Lighting is yet another very important aspect of taking quality rabbit photos. If the wrong lighting is used, the rabbit’s color will be distorted and even dark shadows can occur. I do not recommend indoor lighting. Unless you have an indoor photo studio, most indoor photos end up distorting the color of your rabbits. This is because although indoor lights look like they are producing white light, they actually cause your photos to have a yellow cast to them. Outdoor lighting is the best option. Although like the different types of weather, there are many differences in outdoor lighting. When taking pictures in direct sunlight, often-dark shadows end up being cast on or behind the rabbits. This can cause problems in seeing the true color of the rabbit. The sunlight usually is so bright that the color is “bleached” out in the photos and the shadows make it hard to see the features of the rabbit. Also, with black rabbits, or any rabbit’s coat that has a lot of luster or “sheen” such as satins, the direct sunlight turns them into a sparkly mess. Again using direct sunlight you are not able to see the features of the rabbit, which of course is the goal! The best lighting for photos outdoors is bright overcast. With bright overcast lighting, the light is of a grey tinge, thus retaining the rabbit’s true color instead of bleaching them out, or turning them yellow. Also, make sure that it isn’t raining on that overcast day that you plan on taking photos. You will not have successful photos as soon as it starts raining. By the second picture your rabbits will be soaked, you will be wet, and you risk damaging your camera and getting rain on the lens. Just not a good combination! So don’t try to do it. Overall, bright overcast lighting is the best lighting to use in order to have successful and quality rabbit photos.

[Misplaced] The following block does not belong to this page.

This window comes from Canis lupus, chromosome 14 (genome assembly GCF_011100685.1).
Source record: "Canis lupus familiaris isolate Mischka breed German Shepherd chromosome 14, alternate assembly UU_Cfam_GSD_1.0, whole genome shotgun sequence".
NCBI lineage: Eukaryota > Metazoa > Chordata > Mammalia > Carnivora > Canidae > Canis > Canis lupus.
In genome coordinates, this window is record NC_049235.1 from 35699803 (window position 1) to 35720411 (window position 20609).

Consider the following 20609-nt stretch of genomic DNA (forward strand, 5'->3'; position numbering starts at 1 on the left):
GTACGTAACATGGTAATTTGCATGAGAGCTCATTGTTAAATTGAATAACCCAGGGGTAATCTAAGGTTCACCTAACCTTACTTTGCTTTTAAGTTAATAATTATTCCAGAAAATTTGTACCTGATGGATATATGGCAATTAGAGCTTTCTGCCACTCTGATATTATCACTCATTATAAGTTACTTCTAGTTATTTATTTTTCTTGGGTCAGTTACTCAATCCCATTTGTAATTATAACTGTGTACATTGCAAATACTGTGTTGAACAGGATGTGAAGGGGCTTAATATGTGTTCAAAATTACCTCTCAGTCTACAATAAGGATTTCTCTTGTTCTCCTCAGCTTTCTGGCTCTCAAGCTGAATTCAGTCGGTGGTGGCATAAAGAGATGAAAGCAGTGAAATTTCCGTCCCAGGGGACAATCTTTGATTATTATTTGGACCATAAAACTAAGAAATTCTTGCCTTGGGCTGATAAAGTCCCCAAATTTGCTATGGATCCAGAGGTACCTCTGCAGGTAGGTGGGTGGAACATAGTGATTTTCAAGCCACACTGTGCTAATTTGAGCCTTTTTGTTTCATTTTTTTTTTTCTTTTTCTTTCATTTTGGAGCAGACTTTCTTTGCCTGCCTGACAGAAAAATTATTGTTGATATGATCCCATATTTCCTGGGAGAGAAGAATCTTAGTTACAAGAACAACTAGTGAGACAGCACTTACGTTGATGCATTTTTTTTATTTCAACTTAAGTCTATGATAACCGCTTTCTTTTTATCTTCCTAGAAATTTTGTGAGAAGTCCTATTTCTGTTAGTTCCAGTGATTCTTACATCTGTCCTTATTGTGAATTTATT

The background and the underground are both key elements in good rabbit photographs. The background refers to the backdrop behind your rabbit in the photos, which could be a draped cloth or a carpet sample. The underground on the other hand is the area in which is under your rabbit, such as the grooming table that your rabbit is sitting on. For both the background and the underground you want to keep it simple. For the background I suggest using draped cloth, a carpet sample or repeating vegetation. My favorite background for my photos is the ivy that is growing all over the house. It is pleasant to look at, but doesn’t distract from the main focus…the rabbit. For undergrounds, you can again drape some fabric, use a grooming table, or get some colored carpet samples. Just remember that you don’t want your rabbits slipping all over while you are taking pictures. If you are not putting up a background or setting up an underground, then make sure to look around. Viewers don’t want to see your messy barn in the background, the scale that you just weighted your rabbit on or your hands. If your hands or body parts are in the pictures, then it just makes the viewer think that your rabbits wont even cooperate for a picture, so how are they going to pose on a show table? Another very important thing to be aware of is the color of color of your background and underground. Colors that do not blend in with your rabbit’s color or colors that are not to bright and don’t over power your rabbits are best. Pastels usually work well, but other colors can work depending on the rabbit’s color. I also suggest you develop a signature set. By having all of your rabbits on the same underground and with the same background it will make it easier for viewers to see the differences in your rabbits and also make it easy for you to know if someone has used your photos without asking. Trust me it happens, and that is exactly the way I found out. I was thinking to myself “that looks a lot like Crackle…wait that is Crackle!” Just remember to keep your backgrounds and undergrounds simple so that your rabbits are the real stars of the photos.